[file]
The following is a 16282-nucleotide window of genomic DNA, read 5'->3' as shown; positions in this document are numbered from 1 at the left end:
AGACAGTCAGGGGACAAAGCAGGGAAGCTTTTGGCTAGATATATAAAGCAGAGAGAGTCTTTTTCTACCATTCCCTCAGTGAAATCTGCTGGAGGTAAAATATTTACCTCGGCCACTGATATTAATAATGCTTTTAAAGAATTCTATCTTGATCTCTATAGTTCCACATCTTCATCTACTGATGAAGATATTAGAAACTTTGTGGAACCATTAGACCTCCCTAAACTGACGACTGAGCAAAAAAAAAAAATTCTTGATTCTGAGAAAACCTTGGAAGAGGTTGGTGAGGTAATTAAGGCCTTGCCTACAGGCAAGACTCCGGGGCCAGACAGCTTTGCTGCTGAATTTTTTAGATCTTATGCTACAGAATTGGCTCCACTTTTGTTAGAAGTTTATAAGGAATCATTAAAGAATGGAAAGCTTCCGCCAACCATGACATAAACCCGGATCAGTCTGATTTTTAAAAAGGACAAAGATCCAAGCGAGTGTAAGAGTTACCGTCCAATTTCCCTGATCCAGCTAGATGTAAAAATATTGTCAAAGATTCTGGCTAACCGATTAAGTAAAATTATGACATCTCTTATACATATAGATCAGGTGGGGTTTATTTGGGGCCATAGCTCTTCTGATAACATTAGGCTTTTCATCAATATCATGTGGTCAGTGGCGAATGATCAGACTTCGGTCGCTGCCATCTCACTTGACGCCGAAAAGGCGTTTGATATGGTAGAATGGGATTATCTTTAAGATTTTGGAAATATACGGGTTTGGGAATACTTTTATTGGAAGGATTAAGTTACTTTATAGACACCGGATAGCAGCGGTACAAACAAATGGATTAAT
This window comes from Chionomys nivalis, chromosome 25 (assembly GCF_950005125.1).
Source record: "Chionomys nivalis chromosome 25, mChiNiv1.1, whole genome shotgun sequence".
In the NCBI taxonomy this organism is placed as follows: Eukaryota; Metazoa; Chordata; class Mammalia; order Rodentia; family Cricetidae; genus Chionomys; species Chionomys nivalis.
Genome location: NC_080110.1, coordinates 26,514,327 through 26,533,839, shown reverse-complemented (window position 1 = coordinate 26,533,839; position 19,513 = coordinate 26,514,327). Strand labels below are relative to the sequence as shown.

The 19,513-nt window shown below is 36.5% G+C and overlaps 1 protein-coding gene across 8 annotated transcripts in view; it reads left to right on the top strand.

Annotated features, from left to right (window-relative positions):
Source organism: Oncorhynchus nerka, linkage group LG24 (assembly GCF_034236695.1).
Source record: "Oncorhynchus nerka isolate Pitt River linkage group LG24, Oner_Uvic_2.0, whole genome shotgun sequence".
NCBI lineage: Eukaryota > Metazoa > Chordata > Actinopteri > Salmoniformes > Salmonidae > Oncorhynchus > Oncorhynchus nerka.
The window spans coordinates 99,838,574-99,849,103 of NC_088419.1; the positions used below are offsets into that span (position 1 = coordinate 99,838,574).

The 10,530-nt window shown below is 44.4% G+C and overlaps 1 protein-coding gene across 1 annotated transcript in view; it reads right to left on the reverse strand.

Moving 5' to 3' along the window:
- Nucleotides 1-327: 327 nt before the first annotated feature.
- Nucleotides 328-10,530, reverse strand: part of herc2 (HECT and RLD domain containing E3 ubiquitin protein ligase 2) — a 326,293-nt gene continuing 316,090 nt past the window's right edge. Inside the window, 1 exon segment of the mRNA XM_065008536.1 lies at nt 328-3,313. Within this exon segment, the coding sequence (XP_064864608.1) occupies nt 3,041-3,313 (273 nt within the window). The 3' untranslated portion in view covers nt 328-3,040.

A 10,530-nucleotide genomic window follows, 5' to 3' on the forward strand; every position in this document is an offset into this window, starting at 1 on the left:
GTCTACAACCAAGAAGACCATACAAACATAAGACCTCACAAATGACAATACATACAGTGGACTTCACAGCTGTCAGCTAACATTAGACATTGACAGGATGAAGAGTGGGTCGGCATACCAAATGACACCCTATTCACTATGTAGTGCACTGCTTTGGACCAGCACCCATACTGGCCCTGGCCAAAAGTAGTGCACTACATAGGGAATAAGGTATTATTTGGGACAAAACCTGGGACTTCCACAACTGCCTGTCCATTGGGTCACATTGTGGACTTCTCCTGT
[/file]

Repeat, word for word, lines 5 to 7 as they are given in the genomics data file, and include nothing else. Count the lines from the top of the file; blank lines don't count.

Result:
In the NCBI taxonomy this organism is placed as follows: Eukaryota; Metazoa; Chordata; class Mammalia; order Rodentia; family Cricetidae; genus Chionomys; species Chionomys nivalis.
Genome location: NC_080110.1, coordinates 26,514,327 through 26,533,839, shown reverse-complemented (window position 1 = coordinate 26,533,839; position 19,513 = coordinate 26,514,327). Strand labels below are relative to the sequence as shown.

The 19,513-nt window shown below is 36.5% G+C and overlaps 1 protein-coding gene across 8 annotated transcripts in view; it reads left to right on the top strand.